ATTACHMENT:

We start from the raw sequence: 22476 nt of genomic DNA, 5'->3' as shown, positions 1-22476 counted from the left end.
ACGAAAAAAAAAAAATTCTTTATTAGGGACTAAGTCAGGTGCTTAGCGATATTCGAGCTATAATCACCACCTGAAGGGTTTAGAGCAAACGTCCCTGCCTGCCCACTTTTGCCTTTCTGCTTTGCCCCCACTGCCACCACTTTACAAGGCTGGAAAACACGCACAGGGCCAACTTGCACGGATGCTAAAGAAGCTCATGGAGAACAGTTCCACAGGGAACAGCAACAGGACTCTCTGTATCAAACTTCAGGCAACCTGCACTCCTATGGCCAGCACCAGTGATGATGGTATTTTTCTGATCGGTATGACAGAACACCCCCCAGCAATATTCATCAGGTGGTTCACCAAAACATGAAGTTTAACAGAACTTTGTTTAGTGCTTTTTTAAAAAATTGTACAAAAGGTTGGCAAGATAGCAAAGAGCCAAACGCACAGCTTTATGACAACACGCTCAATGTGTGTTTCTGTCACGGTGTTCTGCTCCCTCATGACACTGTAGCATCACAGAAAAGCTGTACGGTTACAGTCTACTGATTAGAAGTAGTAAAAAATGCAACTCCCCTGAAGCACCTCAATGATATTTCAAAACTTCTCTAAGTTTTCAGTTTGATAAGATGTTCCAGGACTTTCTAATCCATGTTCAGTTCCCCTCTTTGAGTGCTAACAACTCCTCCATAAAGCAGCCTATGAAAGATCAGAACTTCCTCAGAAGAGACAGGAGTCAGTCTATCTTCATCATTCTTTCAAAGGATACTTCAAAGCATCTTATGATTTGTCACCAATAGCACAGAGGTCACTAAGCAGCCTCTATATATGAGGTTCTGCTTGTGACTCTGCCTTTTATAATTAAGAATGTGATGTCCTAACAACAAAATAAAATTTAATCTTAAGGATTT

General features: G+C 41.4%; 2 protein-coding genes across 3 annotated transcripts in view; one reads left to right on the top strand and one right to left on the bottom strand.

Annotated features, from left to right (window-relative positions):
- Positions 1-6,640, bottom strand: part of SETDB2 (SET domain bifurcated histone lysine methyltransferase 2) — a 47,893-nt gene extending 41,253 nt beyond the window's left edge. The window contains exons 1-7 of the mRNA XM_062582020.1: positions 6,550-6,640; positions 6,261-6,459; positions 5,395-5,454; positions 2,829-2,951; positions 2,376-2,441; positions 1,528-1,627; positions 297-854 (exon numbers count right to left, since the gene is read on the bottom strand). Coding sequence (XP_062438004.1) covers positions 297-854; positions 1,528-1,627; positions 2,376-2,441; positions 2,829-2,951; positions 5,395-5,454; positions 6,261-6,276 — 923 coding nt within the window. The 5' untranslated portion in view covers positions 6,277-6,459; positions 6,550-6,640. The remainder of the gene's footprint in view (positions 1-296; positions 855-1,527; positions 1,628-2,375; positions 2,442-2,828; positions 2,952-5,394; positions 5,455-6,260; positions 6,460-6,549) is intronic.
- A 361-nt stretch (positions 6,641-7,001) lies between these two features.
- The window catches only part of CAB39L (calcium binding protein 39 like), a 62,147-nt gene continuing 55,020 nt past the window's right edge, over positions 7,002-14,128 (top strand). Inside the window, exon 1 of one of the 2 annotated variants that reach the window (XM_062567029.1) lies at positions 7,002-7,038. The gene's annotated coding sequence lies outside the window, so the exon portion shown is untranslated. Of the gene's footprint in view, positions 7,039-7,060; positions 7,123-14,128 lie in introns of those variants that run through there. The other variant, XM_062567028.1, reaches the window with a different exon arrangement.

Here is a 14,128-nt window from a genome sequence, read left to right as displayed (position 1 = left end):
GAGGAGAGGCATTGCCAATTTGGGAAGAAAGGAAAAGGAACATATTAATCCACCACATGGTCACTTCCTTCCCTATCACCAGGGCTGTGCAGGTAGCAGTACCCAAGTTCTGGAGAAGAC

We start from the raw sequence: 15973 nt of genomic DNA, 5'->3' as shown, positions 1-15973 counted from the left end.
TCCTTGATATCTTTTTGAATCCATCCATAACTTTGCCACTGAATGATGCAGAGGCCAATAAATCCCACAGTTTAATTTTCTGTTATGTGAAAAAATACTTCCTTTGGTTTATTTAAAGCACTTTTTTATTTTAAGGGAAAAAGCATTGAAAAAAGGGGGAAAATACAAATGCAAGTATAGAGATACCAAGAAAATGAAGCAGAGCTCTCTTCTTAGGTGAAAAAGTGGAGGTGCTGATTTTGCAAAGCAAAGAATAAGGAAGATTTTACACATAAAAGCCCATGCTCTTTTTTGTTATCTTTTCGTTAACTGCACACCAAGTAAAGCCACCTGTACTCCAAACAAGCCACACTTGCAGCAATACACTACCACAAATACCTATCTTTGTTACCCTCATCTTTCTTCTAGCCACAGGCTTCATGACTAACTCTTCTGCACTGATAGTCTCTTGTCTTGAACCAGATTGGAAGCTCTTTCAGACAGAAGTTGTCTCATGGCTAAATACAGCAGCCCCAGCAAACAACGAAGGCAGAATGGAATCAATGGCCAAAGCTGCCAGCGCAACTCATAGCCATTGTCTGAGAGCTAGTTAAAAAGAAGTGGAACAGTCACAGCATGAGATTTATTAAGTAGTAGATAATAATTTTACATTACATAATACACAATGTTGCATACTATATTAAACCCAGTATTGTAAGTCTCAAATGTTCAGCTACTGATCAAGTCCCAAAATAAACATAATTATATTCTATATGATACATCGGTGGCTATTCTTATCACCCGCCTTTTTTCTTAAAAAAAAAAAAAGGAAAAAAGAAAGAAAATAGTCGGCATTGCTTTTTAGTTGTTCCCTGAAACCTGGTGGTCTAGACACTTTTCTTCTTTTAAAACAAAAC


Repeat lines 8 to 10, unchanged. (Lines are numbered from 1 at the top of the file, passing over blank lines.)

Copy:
Here is a 14,128-nt window from a genome sequence, read left to right as displayed (position 1 = left end):
GAGGAGAGGCATTGCCAATTTGGGAAGAAAGGAAAAGGAACATATTAATCCACCACATGGTCACTTCCTTCCCTATCACCAGGGCTGTGCAGGTAGCAGTACCCAAGTTCTGGAGAAGAC

We start from the raw sequence: 15973 nt of genomic DNA, 5'->3' as shown, positions 1-15973 counted from the left end.